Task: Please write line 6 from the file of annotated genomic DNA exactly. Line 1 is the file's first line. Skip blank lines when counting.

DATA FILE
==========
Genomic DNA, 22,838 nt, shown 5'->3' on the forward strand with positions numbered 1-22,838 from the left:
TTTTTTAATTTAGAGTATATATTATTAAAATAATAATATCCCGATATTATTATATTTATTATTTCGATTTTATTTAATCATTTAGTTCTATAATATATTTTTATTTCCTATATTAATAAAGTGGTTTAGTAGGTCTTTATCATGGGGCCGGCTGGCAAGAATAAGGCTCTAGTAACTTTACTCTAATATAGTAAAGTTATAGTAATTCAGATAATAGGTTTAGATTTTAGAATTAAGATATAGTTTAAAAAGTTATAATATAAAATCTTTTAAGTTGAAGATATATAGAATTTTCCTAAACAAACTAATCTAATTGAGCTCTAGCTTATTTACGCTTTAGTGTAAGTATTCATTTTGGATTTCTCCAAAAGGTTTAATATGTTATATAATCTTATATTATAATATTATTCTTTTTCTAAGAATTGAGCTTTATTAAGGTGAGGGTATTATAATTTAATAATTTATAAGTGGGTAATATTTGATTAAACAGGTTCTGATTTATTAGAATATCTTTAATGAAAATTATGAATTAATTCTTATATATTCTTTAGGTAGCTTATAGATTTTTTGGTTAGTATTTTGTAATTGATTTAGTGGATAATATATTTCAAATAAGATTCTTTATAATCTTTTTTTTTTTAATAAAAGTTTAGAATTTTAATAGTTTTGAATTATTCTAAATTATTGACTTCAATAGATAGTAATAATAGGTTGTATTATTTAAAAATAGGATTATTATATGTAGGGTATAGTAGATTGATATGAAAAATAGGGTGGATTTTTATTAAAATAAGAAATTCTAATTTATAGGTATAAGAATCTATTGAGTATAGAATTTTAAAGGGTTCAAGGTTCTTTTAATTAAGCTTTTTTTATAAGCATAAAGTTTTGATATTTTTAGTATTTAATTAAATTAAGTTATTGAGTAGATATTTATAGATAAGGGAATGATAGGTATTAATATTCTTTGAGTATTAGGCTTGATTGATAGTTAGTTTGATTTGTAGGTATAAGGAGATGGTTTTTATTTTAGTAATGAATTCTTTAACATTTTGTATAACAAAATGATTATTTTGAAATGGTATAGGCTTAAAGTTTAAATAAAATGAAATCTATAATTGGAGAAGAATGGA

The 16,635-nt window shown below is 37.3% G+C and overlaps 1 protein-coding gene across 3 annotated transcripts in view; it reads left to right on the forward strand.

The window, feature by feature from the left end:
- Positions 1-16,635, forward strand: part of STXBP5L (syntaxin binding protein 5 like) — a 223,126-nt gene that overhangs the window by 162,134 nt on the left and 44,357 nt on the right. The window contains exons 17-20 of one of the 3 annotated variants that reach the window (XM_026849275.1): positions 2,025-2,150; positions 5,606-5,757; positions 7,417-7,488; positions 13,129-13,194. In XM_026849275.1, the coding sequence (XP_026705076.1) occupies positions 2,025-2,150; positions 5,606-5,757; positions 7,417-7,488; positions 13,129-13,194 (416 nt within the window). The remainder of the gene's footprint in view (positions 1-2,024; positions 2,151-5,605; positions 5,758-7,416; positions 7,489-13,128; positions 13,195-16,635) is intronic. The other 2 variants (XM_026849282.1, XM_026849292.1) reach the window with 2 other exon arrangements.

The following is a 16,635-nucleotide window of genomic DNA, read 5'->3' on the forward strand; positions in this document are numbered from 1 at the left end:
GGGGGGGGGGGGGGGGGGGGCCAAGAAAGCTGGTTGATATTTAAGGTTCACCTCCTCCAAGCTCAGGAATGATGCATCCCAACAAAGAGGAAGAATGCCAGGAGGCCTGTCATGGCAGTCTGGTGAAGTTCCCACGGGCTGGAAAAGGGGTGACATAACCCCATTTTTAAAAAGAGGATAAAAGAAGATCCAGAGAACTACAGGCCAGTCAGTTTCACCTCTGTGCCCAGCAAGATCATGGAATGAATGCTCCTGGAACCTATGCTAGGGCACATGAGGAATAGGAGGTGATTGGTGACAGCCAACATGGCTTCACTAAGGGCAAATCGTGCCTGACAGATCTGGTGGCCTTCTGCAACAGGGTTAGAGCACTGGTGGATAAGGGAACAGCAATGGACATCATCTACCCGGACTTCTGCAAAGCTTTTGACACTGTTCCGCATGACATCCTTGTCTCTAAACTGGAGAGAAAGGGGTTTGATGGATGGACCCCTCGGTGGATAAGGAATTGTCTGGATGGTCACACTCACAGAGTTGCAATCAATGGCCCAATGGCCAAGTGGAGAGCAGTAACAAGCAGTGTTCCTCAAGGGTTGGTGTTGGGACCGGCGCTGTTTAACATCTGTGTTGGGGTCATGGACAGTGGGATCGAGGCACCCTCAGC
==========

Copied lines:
The following is a 16,635-nucleotide window of genomic DNA, read 5'->3' on the forward strand; positions in this document are numbered from 1 at the left end: